By Queenie Wong The Mercury News
WWR Article Summary (tl;dr) Despite the popularity of social media, some voters are skeptical about the information they read on facebook, twitter and other platforms. Some political scientists question how effective the flurries of text, photos and videos are at attracting or swaying undecided voters.
The Mercury News
Republican Donald Trump wants to #LockHerUp. Democratic presidential nominee Hillary Clinton's supporters are standing their ground days before the election, declaring #ImWithHer.
More than in any previous presidential election, experts say, social media are playing a key role in the fight for voters' hearts and minds.
Town halls and rallies are still important, but the front lines in the battle for the White House are shifting as more people get their news on social media.
"Social media is more of a doorway to the rest of the campaign. You get your hard-core supporters to follow you on Twitter and Facebook, and the goal from that point is to get them to share your stuff with their friends," said Laura Olin, who was the social media director for President Barack Obama's 2012 re-election campaign and is now a marketing consultant for Precision Strategies. "A message they get from their friend is more compelling than a message they would get from a campaign."
From January to October, 109 million Americans on Facebook generated 5.3 billion likes, posts, comments and shares about the election, according to the company. Campaigns are also tapping into the audiences on Twitter, Snapchat, Instagram, YouTube, Pinterest, LinkedIn and other sites.
But voters are skeptical about the information they read on social media, and some political scientists question how effective the flurries of text, photos and videos are at attracting swaying undecided voters. When discussing politics with people share their views, about 59 percent of social media users found it stressful and frustrating, while only 35 percent found it interesting and informative, a recent Pew survey found.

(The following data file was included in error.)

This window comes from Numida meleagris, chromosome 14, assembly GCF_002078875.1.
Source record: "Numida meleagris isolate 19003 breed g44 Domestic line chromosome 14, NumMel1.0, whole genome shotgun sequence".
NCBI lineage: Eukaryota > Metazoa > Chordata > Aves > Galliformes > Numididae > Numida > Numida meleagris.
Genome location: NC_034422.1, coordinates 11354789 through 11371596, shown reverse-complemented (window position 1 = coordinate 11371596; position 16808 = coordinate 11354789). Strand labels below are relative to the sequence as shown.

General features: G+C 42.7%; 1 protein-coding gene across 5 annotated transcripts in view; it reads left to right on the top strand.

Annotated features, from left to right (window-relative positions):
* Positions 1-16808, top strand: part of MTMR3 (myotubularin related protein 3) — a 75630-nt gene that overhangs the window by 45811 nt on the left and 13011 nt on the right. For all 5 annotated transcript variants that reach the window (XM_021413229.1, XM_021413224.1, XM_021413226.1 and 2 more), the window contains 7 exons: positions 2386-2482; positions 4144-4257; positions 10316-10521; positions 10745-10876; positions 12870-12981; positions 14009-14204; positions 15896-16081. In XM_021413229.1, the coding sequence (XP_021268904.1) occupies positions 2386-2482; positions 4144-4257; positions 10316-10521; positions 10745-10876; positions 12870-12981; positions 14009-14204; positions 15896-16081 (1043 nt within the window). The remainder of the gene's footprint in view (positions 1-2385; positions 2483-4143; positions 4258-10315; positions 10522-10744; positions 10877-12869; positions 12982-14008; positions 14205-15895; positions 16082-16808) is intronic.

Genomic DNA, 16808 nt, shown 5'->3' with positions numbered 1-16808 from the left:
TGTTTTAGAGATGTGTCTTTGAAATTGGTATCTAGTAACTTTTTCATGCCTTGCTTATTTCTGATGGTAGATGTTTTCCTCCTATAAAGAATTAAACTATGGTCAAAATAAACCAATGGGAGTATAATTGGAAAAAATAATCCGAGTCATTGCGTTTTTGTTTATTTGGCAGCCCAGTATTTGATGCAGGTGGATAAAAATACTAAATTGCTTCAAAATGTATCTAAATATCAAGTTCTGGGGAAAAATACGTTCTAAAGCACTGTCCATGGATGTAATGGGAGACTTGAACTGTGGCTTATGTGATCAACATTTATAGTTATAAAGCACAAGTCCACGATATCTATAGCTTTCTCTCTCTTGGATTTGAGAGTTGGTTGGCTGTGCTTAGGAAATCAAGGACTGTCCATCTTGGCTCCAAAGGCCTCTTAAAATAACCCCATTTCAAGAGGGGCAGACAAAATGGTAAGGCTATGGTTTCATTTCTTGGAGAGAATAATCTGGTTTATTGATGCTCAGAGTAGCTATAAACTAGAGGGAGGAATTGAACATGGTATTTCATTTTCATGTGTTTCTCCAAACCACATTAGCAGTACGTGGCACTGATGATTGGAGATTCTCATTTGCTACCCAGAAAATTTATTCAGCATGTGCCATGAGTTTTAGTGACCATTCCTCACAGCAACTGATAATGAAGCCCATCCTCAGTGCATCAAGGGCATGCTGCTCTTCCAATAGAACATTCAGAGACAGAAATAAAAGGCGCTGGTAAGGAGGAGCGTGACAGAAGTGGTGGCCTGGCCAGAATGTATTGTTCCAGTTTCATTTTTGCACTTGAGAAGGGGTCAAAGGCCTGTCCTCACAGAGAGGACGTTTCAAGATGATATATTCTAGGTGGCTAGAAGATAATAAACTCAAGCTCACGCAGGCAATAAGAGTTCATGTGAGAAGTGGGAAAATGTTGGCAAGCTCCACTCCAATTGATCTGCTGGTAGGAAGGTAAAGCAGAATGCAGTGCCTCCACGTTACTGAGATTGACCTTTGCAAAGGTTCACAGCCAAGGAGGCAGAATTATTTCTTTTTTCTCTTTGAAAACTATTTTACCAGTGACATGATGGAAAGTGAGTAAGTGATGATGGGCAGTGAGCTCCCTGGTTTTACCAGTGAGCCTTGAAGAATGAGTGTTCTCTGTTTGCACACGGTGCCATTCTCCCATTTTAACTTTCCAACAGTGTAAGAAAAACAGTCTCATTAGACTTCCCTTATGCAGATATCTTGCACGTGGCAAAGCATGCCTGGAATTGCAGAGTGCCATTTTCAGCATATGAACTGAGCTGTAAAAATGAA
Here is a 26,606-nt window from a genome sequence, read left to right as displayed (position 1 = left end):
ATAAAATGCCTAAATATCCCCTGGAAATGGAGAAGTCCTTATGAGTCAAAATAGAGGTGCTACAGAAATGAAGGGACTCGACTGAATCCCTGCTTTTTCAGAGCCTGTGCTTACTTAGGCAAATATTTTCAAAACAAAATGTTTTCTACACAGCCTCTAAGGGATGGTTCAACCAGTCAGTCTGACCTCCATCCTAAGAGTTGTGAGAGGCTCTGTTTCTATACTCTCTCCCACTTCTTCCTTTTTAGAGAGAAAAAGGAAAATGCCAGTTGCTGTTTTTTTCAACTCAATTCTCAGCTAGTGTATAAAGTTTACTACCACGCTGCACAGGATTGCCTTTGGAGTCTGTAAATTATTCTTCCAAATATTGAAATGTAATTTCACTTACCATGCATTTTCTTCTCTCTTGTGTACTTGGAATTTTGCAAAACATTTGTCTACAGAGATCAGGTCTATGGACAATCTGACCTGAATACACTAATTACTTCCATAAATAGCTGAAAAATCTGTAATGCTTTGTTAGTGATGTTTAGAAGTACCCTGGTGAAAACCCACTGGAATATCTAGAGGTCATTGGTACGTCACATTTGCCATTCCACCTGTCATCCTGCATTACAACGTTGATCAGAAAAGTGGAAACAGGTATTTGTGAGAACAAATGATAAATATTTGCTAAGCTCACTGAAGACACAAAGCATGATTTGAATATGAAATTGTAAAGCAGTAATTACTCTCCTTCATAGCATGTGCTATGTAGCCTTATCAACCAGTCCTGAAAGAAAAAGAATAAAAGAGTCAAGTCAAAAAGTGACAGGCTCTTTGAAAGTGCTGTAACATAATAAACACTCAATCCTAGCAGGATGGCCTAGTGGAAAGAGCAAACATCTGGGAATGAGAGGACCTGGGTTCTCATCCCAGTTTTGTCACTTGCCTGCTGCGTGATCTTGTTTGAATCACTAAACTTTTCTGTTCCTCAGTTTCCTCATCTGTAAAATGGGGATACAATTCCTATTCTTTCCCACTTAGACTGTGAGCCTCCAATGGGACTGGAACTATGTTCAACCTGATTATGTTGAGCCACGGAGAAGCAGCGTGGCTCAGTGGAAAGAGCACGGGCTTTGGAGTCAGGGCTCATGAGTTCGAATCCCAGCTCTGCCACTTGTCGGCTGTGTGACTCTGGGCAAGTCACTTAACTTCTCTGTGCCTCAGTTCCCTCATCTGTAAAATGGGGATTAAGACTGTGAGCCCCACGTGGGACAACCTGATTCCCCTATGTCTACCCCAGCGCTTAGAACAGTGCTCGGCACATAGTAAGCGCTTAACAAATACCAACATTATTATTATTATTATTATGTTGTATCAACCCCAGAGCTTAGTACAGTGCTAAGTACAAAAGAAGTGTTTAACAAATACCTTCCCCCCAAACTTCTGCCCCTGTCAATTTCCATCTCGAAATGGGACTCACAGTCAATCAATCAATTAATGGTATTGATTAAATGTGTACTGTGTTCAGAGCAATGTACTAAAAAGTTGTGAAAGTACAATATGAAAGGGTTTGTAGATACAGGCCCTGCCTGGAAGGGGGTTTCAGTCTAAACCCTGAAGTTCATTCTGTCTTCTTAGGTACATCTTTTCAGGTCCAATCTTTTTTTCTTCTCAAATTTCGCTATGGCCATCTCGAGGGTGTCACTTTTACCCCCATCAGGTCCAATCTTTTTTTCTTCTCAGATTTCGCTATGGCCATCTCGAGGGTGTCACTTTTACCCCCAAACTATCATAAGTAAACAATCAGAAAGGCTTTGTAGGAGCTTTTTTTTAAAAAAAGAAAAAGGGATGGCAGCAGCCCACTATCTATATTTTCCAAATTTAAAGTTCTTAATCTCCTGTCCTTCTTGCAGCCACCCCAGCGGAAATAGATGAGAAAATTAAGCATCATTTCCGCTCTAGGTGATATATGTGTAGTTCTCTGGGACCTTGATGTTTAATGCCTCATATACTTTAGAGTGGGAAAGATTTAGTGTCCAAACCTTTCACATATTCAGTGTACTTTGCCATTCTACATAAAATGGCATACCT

Some voters, such actress Kristina Teves of San Ramon, Calif., try to stay away from sharing their political thoughts on Facebook because the conversations get too heated, especially among family and friends.
"I feel like we've turned our democracy into some sort of sporting event, where you pick your team and even if they're losing, you want to support them," said Teves, who grew up in a conservative family but is voting for Clinton.
After seeing a clip of Michelle Obama's speech at the Democratic National Convention on Facebook, though, Teves couldn't stay silent any longer. "When they go low, we go high," Obama said, after referencing "hateful language" from public figures on television.
The remarks resonated with how Teves felt about all the partisan bickering, so she posted publicly about how voters should "check your sources, keep an open mind before you angrily shout into the void and remember to respect everyone regardless of their opinion."
Some voters say they're taking social media posts with a grain of salt, raising questions about whether candidates' messages are getting lost in the din.
"I feel like there's a little bit of disillusionment that has crept in," said Steven Weber, a professor at the University of California, Berkeley, School of Information and Department of Political Science. "We expect people to spend too much time reading what they already agree with. We expect crazy tweet storms that very few people pay serious attention to other than when they're absurd and make people angry."